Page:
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Geriatric Medicine

Answer 2
  1. Yellowing of the cornea and lens. Yellowing of the cornea and lens causes an elderly person to see through a yellow filter. Not only does this reduce the amount of light reaching the retina, but it also causes a frequency shift of that light. The result is impaired color discrimination under conditions of low ambient light. Glaucoma has no effect on color perception in a low-light environment. Macular degeneration can lead to impaired visual acuity, but it should not have a significant effect on color vision. Memory loss severe enough to impair a person’s ability to drive is a pathologic—not physiologic—change, because it is severe enough to interfere with occupational functioning.1 Stiffening of the lens affects only focus and accommodation; it has no effect on color perception.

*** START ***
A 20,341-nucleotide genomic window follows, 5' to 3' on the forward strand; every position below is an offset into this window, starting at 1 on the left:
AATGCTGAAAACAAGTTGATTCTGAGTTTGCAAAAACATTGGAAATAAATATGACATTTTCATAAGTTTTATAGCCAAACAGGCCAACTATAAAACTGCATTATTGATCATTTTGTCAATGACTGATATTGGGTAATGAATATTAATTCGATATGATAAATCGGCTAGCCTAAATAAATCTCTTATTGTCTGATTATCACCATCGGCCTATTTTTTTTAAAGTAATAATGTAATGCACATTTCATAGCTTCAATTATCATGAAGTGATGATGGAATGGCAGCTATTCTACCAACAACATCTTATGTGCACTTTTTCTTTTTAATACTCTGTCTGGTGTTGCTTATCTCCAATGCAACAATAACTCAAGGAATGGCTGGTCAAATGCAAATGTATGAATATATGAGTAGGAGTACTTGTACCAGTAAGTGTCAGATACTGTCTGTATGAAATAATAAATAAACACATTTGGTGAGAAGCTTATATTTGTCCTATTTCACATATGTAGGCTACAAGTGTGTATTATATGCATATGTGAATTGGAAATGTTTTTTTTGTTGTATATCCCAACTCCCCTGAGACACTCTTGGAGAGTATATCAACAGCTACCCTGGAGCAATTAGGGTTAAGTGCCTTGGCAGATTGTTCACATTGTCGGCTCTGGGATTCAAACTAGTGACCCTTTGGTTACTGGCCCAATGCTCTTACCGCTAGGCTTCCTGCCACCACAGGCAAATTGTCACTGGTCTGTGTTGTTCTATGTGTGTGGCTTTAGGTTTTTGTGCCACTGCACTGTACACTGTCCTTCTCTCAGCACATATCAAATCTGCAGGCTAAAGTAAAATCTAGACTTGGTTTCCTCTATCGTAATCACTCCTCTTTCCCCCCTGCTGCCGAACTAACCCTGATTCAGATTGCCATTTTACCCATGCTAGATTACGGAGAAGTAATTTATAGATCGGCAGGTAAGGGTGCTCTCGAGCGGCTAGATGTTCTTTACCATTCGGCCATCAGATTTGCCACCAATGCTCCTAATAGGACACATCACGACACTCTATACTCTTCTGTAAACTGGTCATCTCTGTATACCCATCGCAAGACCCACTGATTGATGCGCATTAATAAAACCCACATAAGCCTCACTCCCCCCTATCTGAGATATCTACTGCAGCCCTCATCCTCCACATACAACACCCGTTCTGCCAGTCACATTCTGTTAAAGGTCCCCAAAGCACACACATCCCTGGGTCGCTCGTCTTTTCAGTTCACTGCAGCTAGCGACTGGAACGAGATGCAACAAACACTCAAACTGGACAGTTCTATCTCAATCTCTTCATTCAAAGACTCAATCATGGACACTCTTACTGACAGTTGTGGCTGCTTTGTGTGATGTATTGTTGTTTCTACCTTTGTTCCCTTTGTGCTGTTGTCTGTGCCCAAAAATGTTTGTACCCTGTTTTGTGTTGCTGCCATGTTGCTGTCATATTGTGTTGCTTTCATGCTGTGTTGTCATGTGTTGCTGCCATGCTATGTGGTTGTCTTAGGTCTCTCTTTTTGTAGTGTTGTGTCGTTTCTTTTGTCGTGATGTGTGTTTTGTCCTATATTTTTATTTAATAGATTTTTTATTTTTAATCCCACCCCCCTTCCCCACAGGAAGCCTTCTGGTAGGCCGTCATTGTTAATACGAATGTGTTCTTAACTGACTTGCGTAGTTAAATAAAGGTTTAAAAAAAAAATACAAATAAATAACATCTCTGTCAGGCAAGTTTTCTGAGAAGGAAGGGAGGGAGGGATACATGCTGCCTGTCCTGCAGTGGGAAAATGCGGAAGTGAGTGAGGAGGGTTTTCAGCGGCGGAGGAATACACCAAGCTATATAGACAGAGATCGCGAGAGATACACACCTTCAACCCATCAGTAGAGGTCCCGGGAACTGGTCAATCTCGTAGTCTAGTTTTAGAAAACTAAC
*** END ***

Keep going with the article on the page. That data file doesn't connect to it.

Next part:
Diagnostic and statistical manual of mental disorders: DSM-IV-TR. 4th ed, text revision. Washington (DC): American Psychiatric Association; 2000:148-9.

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